Birdsfoot trefoil (lotus corniculatus), is a perennial weed, which has a low mat-forming growth habit. Often termed as Bird's-foot Trefoil, it is also known in cultivation in North America as Birdfoot Deervetch. This moderate perennial legume has grown worldwide as a forage and animal feed supplement. As ground cover, it provides green cover most of the year and blooms profusely.
The stem of a birdsfoot trefoil plant grows to about 60 cm (2 feet) long. Leaves are smooth and consist of 5 leaflets. It has a well developed, branching, tap-like root with side roots near the soil surface. The bloom is made up of a cluster of bright yellow flowers arranged in a whorl at the end of the flowering stems. Due to its appearance of the seed pods, it got the name of 'bird's foot.
Like other forage legumes, birdsfoot trefoil also requires fertile and well-drained soil. It is well suited to low and moderately fertile soils with relatively poor internal drainage. It is typically sprawling at the height of the surrounding grassland.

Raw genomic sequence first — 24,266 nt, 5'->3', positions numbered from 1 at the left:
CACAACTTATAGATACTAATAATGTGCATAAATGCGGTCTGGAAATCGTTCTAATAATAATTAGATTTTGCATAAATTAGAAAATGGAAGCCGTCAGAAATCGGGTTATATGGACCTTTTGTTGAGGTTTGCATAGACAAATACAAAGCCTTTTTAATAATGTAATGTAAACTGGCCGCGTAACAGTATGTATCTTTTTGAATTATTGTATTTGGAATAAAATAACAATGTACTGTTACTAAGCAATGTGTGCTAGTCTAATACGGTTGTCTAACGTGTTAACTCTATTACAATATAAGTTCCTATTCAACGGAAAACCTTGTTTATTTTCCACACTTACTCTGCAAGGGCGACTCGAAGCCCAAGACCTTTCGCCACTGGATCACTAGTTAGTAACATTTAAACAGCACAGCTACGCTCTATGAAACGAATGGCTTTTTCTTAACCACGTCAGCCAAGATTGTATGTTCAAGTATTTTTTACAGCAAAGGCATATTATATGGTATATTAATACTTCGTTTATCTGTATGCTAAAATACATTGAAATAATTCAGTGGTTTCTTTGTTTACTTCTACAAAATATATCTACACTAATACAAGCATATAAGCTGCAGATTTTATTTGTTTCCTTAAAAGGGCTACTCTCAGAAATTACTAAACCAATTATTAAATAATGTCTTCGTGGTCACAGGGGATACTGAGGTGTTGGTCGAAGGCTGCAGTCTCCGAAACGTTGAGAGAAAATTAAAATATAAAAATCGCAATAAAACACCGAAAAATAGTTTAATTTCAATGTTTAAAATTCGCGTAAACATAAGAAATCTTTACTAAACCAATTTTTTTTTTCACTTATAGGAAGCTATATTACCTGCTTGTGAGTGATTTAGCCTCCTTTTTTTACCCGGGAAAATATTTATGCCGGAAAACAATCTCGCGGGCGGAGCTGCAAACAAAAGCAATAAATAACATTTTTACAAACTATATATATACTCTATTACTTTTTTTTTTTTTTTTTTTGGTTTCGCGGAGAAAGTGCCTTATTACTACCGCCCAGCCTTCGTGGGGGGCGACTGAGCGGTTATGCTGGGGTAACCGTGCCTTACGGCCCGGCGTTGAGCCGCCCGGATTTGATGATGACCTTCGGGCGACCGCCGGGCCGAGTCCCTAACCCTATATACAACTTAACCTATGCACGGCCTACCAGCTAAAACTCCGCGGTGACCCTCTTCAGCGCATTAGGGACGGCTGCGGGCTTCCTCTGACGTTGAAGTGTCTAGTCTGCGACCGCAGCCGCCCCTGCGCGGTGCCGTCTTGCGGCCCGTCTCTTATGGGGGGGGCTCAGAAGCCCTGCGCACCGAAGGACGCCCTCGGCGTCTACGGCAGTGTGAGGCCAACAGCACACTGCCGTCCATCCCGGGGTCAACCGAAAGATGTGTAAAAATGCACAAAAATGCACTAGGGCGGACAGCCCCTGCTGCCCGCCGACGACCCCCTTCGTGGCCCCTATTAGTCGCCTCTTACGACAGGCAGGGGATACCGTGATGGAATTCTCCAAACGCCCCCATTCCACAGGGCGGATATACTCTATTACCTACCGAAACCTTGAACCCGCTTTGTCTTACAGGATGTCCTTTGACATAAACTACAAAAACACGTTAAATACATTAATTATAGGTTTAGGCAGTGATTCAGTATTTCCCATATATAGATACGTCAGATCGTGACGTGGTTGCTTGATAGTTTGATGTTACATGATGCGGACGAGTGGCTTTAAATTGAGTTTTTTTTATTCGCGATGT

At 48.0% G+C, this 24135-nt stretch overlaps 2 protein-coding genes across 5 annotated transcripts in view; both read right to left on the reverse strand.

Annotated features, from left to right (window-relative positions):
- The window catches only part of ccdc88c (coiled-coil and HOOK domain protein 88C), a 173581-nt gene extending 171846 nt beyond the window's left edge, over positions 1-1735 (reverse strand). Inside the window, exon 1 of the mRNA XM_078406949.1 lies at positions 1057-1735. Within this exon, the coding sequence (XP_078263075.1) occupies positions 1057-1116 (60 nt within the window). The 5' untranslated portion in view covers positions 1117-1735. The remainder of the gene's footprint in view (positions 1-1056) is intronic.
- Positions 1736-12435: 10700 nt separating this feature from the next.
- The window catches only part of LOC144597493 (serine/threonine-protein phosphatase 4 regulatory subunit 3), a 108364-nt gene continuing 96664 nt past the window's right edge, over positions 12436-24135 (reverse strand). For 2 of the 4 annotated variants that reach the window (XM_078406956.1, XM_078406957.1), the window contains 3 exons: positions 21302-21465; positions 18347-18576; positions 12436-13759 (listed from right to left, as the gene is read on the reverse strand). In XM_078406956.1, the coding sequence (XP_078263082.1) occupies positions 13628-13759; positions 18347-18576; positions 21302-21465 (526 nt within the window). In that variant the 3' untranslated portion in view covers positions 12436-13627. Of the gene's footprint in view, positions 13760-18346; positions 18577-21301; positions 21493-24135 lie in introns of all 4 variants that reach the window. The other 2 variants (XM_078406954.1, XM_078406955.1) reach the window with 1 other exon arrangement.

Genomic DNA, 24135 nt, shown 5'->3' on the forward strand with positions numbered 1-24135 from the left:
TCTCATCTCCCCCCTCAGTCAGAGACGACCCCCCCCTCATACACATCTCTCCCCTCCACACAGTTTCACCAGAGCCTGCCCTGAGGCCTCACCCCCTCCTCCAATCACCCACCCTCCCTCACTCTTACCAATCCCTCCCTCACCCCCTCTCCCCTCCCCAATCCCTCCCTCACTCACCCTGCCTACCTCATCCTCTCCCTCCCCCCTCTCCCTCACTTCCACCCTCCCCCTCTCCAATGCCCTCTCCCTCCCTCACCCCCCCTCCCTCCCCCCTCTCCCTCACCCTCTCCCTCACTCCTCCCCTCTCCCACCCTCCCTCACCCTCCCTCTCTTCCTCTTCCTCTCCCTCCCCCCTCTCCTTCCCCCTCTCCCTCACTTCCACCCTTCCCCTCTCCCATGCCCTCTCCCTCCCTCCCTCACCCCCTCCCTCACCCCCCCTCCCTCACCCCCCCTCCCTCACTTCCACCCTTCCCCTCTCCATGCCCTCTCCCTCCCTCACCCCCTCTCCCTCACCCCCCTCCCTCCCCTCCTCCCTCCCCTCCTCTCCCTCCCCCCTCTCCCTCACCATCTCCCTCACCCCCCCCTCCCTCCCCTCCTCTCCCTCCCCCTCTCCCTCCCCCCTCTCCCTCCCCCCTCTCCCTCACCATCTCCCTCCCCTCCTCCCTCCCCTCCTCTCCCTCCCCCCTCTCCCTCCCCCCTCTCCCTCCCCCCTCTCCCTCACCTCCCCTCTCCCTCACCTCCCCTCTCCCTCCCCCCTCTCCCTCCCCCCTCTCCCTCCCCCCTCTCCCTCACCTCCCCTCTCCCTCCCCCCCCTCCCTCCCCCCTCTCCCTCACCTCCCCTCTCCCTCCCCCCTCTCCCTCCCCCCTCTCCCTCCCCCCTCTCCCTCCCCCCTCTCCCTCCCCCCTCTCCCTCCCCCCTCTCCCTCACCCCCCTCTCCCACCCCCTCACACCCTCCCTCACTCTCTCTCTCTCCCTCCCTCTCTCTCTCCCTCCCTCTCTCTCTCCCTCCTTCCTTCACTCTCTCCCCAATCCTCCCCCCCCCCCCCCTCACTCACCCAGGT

Birdsfoot trefoil spreads by seed that germinates in the spring, but can also spread by rhizomes and stolons to form dense patches. In USA, it is often confused with large hop clover.
Uses of Birdsfoot Trefoil
In agriculture, birdsfoot trefoil is used as a forage plant, grown for pasture, hay, and silage. Since it is capable of tolerating many soil conditions, it may be used as an alternative to alfalfa in poor soils. It is also used for:
Erosion control: Birdsfoot trefoil is used along roadsides to control wind and water erosion
Garden Ornamentation: A variety of plants are grown as an ornamental plant. A double flowered variety is one of the most popular examples of this
Wildlife: Birdsfoot trefoil is a choice food for Canada goose, deer, and elk. As ground cover, it provides green cover most of the year and blooms profusely
Livestock: This species is used for green chop, hay and pasture. It is seeded in combination with grass and grazed as a non-bloating legume.